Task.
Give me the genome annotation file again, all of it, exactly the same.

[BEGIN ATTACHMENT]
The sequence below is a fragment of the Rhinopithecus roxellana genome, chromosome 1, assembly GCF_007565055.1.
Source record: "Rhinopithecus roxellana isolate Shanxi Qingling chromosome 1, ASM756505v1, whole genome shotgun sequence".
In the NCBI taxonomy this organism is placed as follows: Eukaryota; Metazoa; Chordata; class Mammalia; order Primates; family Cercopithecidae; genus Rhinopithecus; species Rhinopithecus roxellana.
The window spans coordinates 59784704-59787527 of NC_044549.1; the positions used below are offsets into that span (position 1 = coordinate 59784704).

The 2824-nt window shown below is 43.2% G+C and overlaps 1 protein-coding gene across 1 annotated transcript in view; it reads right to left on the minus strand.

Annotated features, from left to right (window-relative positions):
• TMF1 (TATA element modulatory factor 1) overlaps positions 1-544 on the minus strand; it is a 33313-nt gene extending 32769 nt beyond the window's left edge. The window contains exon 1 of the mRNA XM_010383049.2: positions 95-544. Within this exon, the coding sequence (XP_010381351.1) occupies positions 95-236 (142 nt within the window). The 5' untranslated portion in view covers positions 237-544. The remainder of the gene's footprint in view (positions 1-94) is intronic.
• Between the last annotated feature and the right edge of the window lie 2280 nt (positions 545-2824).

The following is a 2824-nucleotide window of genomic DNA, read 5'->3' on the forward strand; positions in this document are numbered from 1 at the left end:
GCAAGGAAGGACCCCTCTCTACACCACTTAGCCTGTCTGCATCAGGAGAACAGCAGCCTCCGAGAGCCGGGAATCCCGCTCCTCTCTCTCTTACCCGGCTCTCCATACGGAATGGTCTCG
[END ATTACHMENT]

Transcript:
The sequence below is a fragment of the Rhinopithecus roxellana genome, chromosome 1, assembly GCF_007565055.1.
Source record: "Rhinopithecus roxellana isolate Shanxi Qingling chromosome 1, ASM756505v1, whole genome shotgun sequence".
In the NCBI taxonomy this organism is placed as follows: Eukaryota; Metazoa; Chordata; class Mammalia; order Primates; family Cercopithecidae; genus Rhinopithecus; species Rhinopithecus roxellana.
The window spans coordinates 59784704-59787527 of NC_044549.1; the positions used below are offsets into that span (position 1 = coordinate 59784704).

The 2824-nt window shown below is 43.2% G+C and overlaps 1 protein-coding gene across 1 annotated transcript in view; it reads right to left on the minus strand.

Annotated features, from left to right (window-relative positions):
• TMF1 (TATA element modulatory factor 1) overlaps positions 1-544 on the minus strand; it is a 33313-nt gene extending 32769 nt beyond the window's left edge. The window contains exon 1 of the mRNA XM_010383049.2: positions 95-544. Within this exon, the coding sequence (XP_010381351.1) occupies positions 95-236 (142 nt within the window). The 5' untranslated portion in view covers positions 237-544. The remainder of the gene's footprint in view (positions 1-94) is intronic.
• Between the last annotated feature and the right edge of the window lie 2280 nt (positions 545-2824).

The following is a 2824-nucleotide window of genomic DNA, read 5'->3' on the forward strand; positions in this document are numbered from 1 at the left end:
GCAAGGAAGGACCCCTCTCTACACCACTTAGCCTGTCTGCATCAGGAGAACAGCAGCCTCCGAGAGCCGGGAATCCCGCTCCTCTCTCTCTTACCCGGCTCTCCATACGGAATGGTCTCG